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The lack of sufficient fast chargers along highways is not only an inconvenience for electric vehicle drivers, but it also undermines broader efforts to transition to cleaner energy sources.

Electric driving in Belgium remains a point of discussion and is a road full of challenges. Although electric vehicles are becoming an increasingly popular choice due to their environmentally friendly nature, drivers face practical challenges. One of these problems is the availability of fast chargers along Belgian highways. Despite the small size of the country, it is often a challenge to find a fast charger within 60 kilometers. This leads to concerns about reaching the final destination without draining the battery.

For example, our experts recommend limiting the average speed on the highway to 90 km/h and switching off the air conditioning to increase the range of electric cars. Although these measures can help, charging the car remains an important point of attention. A regular wall socket can take up to 10 hours to fully charge a car, while fast chargers can do this in about half an hour, depending on the car.

climate goals

The European and Flemish climate objectives emphasize the need for efficient and sustainable energy use, with electric driving playing a crucial role in reducing CO2 emissions. To encourage electric driving, it is essential that there are sufficient charging points available. Unfortunately, this is not yet the case along the highways in Belgium.

The fact that electric car drivers must devise strategies, such as limiting their speed and turning off air conditioning, to reach their destination speaks volumes about the lack of foresighted policies and investments in the necessary infrastructure.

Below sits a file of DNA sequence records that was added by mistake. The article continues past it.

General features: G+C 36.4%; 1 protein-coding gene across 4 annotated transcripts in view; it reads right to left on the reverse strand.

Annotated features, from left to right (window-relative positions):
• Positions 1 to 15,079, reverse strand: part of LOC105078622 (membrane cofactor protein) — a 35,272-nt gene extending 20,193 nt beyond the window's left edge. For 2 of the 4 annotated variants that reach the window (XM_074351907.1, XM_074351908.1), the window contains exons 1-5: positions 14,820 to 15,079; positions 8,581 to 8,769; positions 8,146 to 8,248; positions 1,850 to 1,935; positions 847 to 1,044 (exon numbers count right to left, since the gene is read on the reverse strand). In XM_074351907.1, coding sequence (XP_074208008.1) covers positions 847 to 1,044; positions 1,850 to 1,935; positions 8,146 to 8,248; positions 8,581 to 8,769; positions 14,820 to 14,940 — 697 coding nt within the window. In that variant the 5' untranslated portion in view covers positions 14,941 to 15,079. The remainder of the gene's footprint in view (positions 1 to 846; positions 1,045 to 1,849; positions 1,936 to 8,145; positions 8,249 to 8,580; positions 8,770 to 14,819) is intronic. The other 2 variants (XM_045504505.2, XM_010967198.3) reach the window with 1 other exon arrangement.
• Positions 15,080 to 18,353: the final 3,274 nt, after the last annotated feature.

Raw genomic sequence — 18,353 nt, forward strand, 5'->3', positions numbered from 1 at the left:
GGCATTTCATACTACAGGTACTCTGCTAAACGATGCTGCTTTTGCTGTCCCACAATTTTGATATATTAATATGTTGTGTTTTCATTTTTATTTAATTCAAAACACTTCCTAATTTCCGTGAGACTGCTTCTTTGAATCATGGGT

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Cartoon: Pitane Blue - the next fast charger is still far away.

However, the European Parliament has taken steps to improve this situation. From 2026, fast chargers should be available every 60 kilometers for electric cars on the main European roads, and every 120 kilometers for trucks and buses. In addition, providers of charging stations with high power will increase prices must be clearly displayed, comparable to the price indications at petrol pumps. Although the signs indicating this are already visible, it will take some time before these plans are realized.

A critical look at the current infrastructure shows that progress in facilitating electric driving is slow and insufficient. This is ironic, given the urgency of climate change and the need to reduce our dependence on fossil fuels. The government and the relevant agencies apparently still have a lot to learn about the importance of supporting infrastructure that is essential for the adoption of electric vehicles.

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